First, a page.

Tournament Bass Fishing & Texas Hold ‘em

Comparing the Two Hobbies and Examining Traditional Tournaments vs Catch-Weigh-Release Events

Authored By:  Tadd Johnson with Contributions by Champions Tour Staff and Anglers

For the past twenty plus years tournament bass fishing and Texas Hold ‘em have consumed my time outside of work and spending time with my family.

When it comes to Texas hold ‘em there has always been two variations of the game that have been debated for years on what is the better game, limit & no-limit hold ‘em.

For years tournament bass fishing had one format, catch and bring in your biggest five bass limit.  Over the last several years a new variation and format has emerged, catch, record, release or CRR for short. This is the format that the Champions Tour events are.

With this new format of tournament fishing starting, the obvious question is what style defines a better fisherman? This has been a question that has been debated for years with hold ‘em. What makes you a better player limit or no-limit? I have read what feels like countless debates on both, but it seems to be a real hot topic these days in the tournament bass fishing world.

This may sound strange, but I have always thought both hold ‘em and tournament bass fishing have a lot of similarities. Most people who do not do either one think that both poker and fishing are mainly all about luck.

Now I will say luck can have a small amount to do with the result, but I believe that in both skill factors in at around ninety percent and luck or avoiding bad luck makes up the remaining ten percent. To me having a 5 lb bass pull off at the boat is basically the same as losing to a 2 outer on the river. Sometimes you can do everything right and still loose the hand or the fish.

Tournament Bass Fishing & Texas Hold ‘em

Now if you put yourself in the right position time and time again you can offset the luck or bad luck side and at that point skill tips the scales. Therefore, there are small amounts of professionals in both that can do it very successfully for a living. I try to over time stay in the black or at least keep at a break-even player although in poker I have way fewer expenses, so it is usually an easier task from year to year. So, I do not see myself quitting my day job anytime soon.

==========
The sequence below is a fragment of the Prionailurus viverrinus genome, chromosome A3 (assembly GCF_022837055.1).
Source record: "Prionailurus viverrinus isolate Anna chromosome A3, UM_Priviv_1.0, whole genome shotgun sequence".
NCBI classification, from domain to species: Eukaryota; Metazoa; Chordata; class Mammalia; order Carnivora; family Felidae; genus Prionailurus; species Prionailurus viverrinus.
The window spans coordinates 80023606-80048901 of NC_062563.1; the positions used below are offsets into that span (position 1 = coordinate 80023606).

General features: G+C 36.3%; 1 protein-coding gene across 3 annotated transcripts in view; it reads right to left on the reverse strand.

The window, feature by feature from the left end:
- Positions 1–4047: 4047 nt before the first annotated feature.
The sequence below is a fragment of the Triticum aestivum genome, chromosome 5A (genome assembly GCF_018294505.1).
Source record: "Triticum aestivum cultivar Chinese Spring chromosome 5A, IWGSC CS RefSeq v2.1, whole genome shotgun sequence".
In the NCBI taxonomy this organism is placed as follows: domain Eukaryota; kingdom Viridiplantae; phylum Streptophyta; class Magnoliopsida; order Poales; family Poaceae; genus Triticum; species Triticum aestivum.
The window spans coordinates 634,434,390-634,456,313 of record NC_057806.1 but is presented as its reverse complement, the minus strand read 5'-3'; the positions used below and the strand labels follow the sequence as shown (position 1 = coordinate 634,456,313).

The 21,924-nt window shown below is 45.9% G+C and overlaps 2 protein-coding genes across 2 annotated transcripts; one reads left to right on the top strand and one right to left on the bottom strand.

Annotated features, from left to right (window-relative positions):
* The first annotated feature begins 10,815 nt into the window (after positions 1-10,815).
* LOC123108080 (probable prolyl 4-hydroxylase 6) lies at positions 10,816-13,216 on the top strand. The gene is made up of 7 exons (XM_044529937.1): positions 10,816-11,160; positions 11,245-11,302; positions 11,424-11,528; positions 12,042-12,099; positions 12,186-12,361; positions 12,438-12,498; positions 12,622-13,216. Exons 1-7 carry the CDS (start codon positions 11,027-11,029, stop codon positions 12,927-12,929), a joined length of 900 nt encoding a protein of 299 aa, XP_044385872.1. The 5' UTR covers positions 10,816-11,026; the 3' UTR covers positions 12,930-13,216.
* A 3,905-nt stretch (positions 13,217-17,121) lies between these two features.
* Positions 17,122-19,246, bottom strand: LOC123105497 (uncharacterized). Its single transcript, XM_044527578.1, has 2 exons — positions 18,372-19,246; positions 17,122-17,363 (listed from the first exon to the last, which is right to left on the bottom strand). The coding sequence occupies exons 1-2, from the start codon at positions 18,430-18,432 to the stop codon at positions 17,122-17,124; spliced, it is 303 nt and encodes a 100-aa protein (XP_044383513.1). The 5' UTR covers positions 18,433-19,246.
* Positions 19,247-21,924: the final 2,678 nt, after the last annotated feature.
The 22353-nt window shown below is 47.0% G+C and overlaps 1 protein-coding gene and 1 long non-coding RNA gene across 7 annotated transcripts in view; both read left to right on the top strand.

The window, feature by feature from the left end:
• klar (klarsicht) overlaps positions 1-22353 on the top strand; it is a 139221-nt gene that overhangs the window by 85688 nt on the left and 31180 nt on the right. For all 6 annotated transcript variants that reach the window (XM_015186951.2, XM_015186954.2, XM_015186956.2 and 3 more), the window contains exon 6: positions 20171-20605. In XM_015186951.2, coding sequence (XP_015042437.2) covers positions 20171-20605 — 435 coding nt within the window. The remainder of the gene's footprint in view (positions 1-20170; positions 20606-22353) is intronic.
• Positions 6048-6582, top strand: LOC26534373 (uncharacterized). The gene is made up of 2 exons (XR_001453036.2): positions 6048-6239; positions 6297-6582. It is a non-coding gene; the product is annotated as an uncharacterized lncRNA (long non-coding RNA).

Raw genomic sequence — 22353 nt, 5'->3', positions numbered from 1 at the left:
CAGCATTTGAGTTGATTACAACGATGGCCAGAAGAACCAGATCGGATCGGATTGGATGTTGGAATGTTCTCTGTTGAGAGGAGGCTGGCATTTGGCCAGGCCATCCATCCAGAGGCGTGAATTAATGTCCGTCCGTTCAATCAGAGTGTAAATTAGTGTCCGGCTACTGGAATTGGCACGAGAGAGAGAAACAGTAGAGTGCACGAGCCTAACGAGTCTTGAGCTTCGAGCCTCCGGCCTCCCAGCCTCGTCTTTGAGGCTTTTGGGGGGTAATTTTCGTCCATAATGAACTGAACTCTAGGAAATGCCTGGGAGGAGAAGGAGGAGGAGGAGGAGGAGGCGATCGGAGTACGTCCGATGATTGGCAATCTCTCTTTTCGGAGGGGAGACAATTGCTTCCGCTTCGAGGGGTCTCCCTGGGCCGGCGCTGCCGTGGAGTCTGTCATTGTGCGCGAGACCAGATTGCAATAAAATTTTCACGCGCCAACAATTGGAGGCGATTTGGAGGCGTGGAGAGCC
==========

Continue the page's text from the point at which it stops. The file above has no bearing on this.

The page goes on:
Now let’s talk more about the big question in each, what is better or takes more skill? To answer that we need to dig a little deeper. I have now fished five fish limit tournaments for over twenty years and the Champions Tour (CRR style) for three years. I feel that a five fish limit tournament is more like no-limit poker and CRR is more like limit.

Champions Tour angler Noah Schultz has quite the story to tell from the 2019 season. Not only did he walk away with a brand new Skeeter Boat and Yamaha Outboard at the Championship on Bay Lake, but he also won the Leech Lake event AND he won the Blackfish Classic on Lake Minnetonka.  We caught up with Noah and got some great insight…

“The Champions Tour has forced me to be a better angler in every aspect, decision making, execution, and efficiency need to be spot on or you will not succeed. One lost fish, one bad decision, or wasted time will drop you down the leader board in a hurry and possibly cost you the tournament as we have seen because many Champions Tour tournaments are decided by one fish.” 

By sharpening these skills which need to be on point for the Champions Tour, they are even more fine-tuned and ready to put to use during other tournaments. 

Five fish limit and no-limit hold ‘em
“A chip and a chair” is a term that is used quite often because in no-limit there is always a chance no matter how short stacked you are. You can go from the small stack to chip leader in a matter of a few hands.

In a five fish limit tournament, the same can be true, you can struggle all day, but win the tournament in your last five casts. It’s all about timing and being mentally strong enough to know you are never out of it. Terms that come to mind are swing for the fences, high risk equals high reward and quality over quantity are all very important when planning your strategy’s.

In no-limit I am calculating implied odds more than just what’s in the pot. In other words, I’m thinking about the risk verse possible reward if we get our whole stack of chips in that pot. It’s all about putting all my chips in and hoping for big rewards of big pots and big bass even if the pot odds are not always exactly right.